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Lesson Transcript

Hello, and welcome to the Culture Class: Holidays in South Korea Series on KoreanClass101.com. In this series, we’re exploring the traditions behind Korean holidays and observances. I’m Brandon, and you're listening to Season 1, Lesson 8: Korean Thanksgiving Day.
In ancient Korea, the crop harvest and the bounty was very important to a society that depended on agriculture, so Korean people created a day to give thanks to their ancestors after they finished harvesting. That day is 추석 (Chuseok), which is celebrated on August 15th of the lunar calendar.
In this lesson, we’ll learn about the traditional holiday 추석 (Chuseok), the day people hold ancestral memorials and share the harvested food amongst the villagers.
But, before we go into more detail, do you know the answer to this question: where do Koreans visit the most as 추석 (Chuseok) approaches?
If you don’t already know, you’ll find out a bit later. Keep listening.
On 추석 (Chuseok), many families gather together and go to the mountains to visit their ancestors' graves. A lot of Korean families have ancestors buried in graves on the mountainside because there are many mountains on the Korean peninsula. So on this holiday, they go to the mountains to visit their ancestors' graves and tidy up the area. This practice is known as 벌초 (Beolcho)—”cutting the weeds around a grave.” Families will cut the grass around the grave to make it look neat.
After tidying the graves together as a family, they’ll have a meal using the new crops to make various dishes. However, there is one food that absolutely must be eaten on this day— 송편(songpyeon). This is a rice cake made with beans or sesame inside that is steamed in a Korean traditional cauldron. Families gather together on Chuseok and make 송편(songpyeon) in many colors, such as green, white, yellow, and pink.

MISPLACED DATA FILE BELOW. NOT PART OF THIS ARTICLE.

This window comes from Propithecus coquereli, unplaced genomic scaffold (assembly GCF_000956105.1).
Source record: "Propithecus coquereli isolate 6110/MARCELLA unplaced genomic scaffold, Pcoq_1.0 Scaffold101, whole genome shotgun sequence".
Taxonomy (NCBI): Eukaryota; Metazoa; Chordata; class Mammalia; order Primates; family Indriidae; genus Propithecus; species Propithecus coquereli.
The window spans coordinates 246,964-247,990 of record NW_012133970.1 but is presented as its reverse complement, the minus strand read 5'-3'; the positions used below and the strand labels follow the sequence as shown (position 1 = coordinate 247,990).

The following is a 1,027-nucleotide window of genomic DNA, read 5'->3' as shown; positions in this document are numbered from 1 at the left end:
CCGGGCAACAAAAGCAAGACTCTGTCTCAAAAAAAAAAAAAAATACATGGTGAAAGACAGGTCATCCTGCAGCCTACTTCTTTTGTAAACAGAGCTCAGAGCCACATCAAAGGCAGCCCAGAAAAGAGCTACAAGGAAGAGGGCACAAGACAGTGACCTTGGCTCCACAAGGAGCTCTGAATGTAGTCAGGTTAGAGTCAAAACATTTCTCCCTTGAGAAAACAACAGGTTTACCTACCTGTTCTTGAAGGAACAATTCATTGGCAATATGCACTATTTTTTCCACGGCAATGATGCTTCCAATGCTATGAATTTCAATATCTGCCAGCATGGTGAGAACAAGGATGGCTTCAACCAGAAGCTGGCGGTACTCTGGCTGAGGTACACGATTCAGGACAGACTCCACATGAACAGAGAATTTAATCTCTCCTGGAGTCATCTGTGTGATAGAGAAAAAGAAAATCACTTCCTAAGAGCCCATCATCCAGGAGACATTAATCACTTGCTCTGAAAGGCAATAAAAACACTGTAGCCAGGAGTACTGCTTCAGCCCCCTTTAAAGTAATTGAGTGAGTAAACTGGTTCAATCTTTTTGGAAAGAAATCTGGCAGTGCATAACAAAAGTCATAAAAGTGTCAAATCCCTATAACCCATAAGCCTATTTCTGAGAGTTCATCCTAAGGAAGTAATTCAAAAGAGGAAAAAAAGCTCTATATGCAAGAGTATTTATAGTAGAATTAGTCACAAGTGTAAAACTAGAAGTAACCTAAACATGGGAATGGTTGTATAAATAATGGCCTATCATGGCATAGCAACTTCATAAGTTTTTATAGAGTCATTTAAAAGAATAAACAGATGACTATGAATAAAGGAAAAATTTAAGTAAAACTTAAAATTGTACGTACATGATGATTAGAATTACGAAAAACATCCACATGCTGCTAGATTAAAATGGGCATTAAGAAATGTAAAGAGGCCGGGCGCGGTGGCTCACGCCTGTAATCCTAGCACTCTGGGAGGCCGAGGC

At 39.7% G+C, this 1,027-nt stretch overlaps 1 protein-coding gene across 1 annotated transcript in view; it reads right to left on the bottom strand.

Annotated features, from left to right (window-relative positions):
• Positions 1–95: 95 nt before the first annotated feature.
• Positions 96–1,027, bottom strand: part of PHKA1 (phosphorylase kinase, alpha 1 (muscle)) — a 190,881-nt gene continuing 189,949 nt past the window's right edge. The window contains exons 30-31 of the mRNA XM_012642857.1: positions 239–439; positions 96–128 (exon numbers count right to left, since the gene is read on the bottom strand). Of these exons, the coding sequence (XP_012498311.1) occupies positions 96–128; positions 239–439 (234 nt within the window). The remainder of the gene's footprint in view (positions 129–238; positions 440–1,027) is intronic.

You may even see people performing 강강수월래 (Gang-gang-suwollae), a type of ancient dance, especially if you go to a village in the countryside. Only women can participate in 강강수월래 (Gang-gang-suwollae). Before the dance, women wearing 한복 (hanbok)—the traditional Korean dress—hold each other's hands and make a circle. Next, while singing a song containing the word 강강수월래 (Gang-gang-suwollae), they dance in one direction. It’s a beautiful dance!
Now, here's our fun fact for the day! Did you know that 추석(Chuseok) is known by a different name? It’s 한가위(Hangawi.) 한(Han) means "big" and 가위 (gawi) means "in the middle." Since 추석(Chuseok) is on August 15th of the lunar calendar, it’s in the middle of August. That's why 추석(Chuseok) can also be called 한가위(Hangawi).
Now it’s time to answer our quiz question: where do people visit the most as 추석(Chuseok) approaches? The answer is the market. If you visit a market before 추석(Chuseok), all across Korea, you can buy fresh fruits, vegetables, and grains. So people visit the markets to buy ingredients to make food during 추석(Chuseok).
How was this lesson? Did you learn any new information today?
Do you celebrate the year’s harvest in your country, too?
Please leave us a comment at KoreanClass101.com.
And we'll see you next time!